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The pricing of FX forward contracts: micro evidence from banks’ dollar hedging
We use transaction-level data on foreign exchange (FX) forward contracts for the period 2014 through 2016 in conjunction with supervisory balance sheet information to study the drivers of banks? dollar hedging costs. Comparing contracts of the same maturity that are initiated during the same hour of the same day, we find large heterogeneity in banks? hedging costs. We show that these costs (i) are higher for banks with a larger FX funding gap, (ii) depend on banks? FX funding composition in terms of the source (interbank versus retail) and rollover structure (long-term versus short-term), (iii) are lower for banks with deeper internal dollar capital markets, and (iv) increase with banks? shadow cost of capital. Our results are important for understanding how shocks are transmitted internationally through the FX hedging market.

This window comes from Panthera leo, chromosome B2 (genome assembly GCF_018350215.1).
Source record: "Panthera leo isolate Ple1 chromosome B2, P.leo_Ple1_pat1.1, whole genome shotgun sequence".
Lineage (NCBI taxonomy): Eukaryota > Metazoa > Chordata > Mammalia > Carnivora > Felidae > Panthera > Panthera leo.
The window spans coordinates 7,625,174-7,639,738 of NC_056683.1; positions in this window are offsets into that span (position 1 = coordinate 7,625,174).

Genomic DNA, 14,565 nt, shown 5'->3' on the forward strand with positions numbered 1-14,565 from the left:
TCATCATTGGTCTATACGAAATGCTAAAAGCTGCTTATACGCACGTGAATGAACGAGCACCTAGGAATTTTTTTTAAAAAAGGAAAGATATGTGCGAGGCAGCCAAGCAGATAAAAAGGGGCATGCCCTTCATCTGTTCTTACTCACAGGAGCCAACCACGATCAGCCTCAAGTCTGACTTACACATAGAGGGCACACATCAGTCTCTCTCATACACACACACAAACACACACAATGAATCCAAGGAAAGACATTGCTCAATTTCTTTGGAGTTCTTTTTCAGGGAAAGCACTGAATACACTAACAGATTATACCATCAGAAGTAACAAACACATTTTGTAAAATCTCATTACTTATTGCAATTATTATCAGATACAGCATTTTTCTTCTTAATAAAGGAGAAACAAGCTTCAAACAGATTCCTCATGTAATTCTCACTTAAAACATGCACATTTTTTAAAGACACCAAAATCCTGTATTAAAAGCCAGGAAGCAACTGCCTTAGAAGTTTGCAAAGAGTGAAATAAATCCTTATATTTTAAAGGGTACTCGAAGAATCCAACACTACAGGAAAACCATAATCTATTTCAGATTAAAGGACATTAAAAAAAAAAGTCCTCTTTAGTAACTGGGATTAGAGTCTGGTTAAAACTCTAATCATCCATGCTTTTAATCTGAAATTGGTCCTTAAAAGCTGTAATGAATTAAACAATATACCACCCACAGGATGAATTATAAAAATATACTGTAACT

AUTHORS: Abbassi, Puriya; Bräuning, Falk
International financial integration, crises, and monetary policy: evidence from the euro area interbank crises
We analyze how financial crises affect international financial integration, exploiting euro area proprietary interbank data, crisis and monetary policy shocks, and variation in loan terms to the same borrower on the same day by domestic versus foreign lenders. Crisis shocks reduce the supply of crossborder liquidity, with stronger volume effects than pricing effects, thereby impairing international financial integration. On the extensive margin, there is flight to home ? but this is independent of quality. On the intensive margin, however, GIPS-headquartered debtor banks suffer in the Lehman crisis, but effects are stronger in the sovereign-debt crisis, especially for riskier banks. Nonstandard monetary policy improves interbank liquidity, but without fostering strong cross-border financial reintegration.
AUTHORS: Bräuning, Falk; Fecht, Falko; Abbassi, Puriya; Peydro, Jose Luis